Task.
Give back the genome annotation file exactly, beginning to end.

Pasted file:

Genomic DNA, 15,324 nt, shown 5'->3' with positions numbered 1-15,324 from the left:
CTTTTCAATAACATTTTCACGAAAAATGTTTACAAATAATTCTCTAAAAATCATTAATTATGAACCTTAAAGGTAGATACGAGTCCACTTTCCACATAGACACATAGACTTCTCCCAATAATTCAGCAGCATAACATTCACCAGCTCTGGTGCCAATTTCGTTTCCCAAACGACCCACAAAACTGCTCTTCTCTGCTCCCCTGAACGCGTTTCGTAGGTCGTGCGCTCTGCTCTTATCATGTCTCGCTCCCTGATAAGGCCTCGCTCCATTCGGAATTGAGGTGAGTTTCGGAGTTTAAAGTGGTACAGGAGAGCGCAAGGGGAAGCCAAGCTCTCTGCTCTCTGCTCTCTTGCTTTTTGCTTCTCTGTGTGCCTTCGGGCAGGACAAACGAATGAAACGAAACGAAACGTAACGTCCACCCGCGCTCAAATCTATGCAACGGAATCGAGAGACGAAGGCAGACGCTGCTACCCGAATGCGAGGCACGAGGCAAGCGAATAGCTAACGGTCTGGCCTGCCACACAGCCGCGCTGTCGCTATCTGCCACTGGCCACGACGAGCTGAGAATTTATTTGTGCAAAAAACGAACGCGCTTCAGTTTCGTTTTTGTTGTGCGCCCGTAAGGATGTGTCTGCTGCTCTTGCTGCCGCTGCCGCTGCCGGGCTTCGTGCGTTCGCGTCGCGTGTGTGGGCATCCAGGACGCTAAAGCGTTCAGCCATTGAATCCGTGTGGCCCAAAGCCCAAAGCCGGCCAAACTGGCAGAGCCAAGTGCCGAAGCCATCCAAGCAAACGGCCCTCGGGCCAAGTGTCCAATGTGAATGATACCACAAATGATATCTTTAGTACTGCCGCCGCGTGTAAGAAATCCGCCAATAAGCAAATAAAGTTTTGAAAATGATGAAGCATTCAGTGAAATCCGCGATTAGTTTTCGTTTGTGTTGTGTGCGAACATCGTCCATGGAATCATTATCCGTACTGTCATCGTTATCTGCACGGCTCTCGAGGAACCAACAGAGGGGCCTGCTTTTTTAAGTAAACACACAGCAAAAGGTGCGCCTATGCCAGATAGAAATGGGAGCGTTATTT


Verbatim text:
Genomic DNA, 15,324 nt, shown 5'->3' with positions numbered 1-15,324 from the left:
CTTTTCAATAACATTTTCACGAAAAATGTTTACAAATAATTCTCTAAAAATCATTAATTATGAACCTTAAAGGTAGATACGAGTCCACTTTCCACATAGACACATAGACTTCTCCCAATAATTCAGCAGCATAACATTCACCAGCTCTGGTGCCAATTTCGTTTCCCAAACGACCCACAAAACTGCTCTTCTCTGCTCCCCTGAACGCGTTTCGTAGGTCGTGCGCTCTGCTCTTATCATGTCTCGCTCCCTGATAAGGCCTCGCTCCATTCGGAATTGAGGTGAGTTTCGGAGTTTAAAGTGGTACAGGAGAGCGCAAGGGGAAGCCAAGCTCTCTGCTCTCTGCTCTCTTGCTTTTTGCTTCTCTGTGTGCCTTCGGGCAGGACAAACGAATGAAACGAAACGAAACGTAACGTCCACCCGCGCTCAAATCTATGCAACGGAATCGAGAGACGAAGGCAGACGCTGCTACCCGAATGCGAGGCACGAGGCAAGCGAATAGCTAACGGTCTGGCCTGCCACACAGCCGCGCTGTCGCTATCTGCCACTGGCCACGACGAGCTGAGAATTTATTTGTGCAAAAAACGAACGCGCTTCAGTTTCGTTTTTGTTGTGCGCCCGTAAGGATGTGTCTGCTGCTCTTGCTGCCGCTGCCGCTGCCGGGCTTCGTGCGTTCGCGTCGCGTGTGTGGGCATCCAGGACGCTAAAGCGTTCAGCCATTGAATCCGTGTGGCCCAAAGCCCAAAGCCGGCCAAACTGGCAGAGCCAAGTGCCGAAGCCATCCAAGCAAACGGCCCTCGGGCCAAGTGTCCAATGTGAATGATACCACAAATGATATCTTTAGTACTGCCGCCGCGTGTAAGAAATCCGCCAATAAGCAAATAAAGTTTTGAAAATGATGAAGCATTCAGTGAAATCCGCGATTAGTTTTCGTTTGTGTTGTGTGCGAACATCGTCCATGGAATCATTATCCGTACTGTCATCGTTATCTGCACGGCTCTCGAGGAACCAACAGAGGGGCCTGCTTTTTTAAGTAAACACACAGCAAAAGGTGCGCCTATGCCAGATAGAAATGGGAGCGTTATTT